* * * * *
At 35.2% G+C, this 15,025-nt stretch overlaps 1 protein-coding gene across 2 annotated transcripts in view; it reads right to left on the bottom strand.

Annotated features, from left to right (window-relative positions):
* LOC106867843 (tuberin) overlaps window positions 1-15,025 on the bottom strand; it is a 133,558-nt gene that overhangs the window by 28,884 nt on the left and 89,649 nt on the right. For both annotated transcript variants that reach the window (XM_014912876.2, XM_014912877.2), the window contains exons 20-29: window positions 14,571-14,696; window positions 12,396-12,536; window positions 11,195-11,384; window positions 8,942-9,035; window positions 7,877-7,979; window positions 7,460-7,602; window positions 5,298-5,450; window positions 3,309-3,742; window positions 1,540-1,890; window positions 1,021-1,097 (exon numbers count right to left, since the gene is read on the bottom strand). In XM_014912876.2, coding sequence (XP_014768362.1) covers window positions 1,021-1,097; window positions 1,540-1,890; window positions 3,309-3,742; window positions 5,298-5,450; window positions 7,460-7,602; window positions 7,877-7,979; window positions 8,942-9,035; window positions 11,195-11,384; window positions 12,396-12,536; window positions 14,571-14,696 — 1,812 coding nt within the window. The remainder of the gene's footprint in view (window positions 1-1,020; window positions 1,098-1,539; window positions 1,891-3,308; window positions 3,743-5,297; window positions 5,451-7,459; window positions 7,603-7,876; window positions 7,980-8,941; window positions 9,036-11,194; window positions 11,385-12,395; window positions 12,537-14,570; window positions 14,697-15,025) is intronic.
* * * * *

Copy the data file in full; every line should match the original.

At 35.2% G+C, this 15,025-nt stretch overlaps 1 protein-coding gene across 2 annotated transcripts in view; it reads right to left on the bottom strand.

Annotated features, from left to right (window-relative positions):
* LOC106867843 (tuberin) overlaps window positions 1-15,025 on the bottom strand; it is a 133,558-nt gene that overhangs the window by 28,884 nt on the left and 89,649 nt on the right. For both annotated transcript variants that reach the window (XM_014912876.2, XM_014912877.2), the window contains exons 20-29: window positions 14,571-14,696; window positions 12,396-12,536; window positions 11,195-11,384; window positions 8,942-9,035; window positions 7,877-7,979; window positions 7,460-7,602; window positions 5,298-5,450; window positions 3,309-3,742; window positions 1,540-1,890; window positions 1,021-1,097 (exon numbers count right to left, since the gene is read on the bottom strand). In XM_014912876.2, coding sequence (XP_014768362.1) covers window positions 1,021-1,097; window positions 1,540-1,890; window positions 3,309-3,742; window positions 5,298-5,450; window positions 7,460-7,602; window positions 7,877-7,979; window positions 8,942-9,035; window positions 11,195-11,384; window positions 12,396-12,536; window positions 14,571-14,696 — 1,812 coding nt within the window. The remainder of the gene's footprint in view (window positions 1-1,020; window positions 1,098-1,539; window positions 1,891-3,308; window positions 3,743-5,297; window positions 5,451-7,459; window positions 7,603-7,876; window positions 7,980-8,941; window positions 9,036-11,194; window positions 11,385-12,395; window positions 12,537-14,570; window positions 14,697-15,025) is intronic.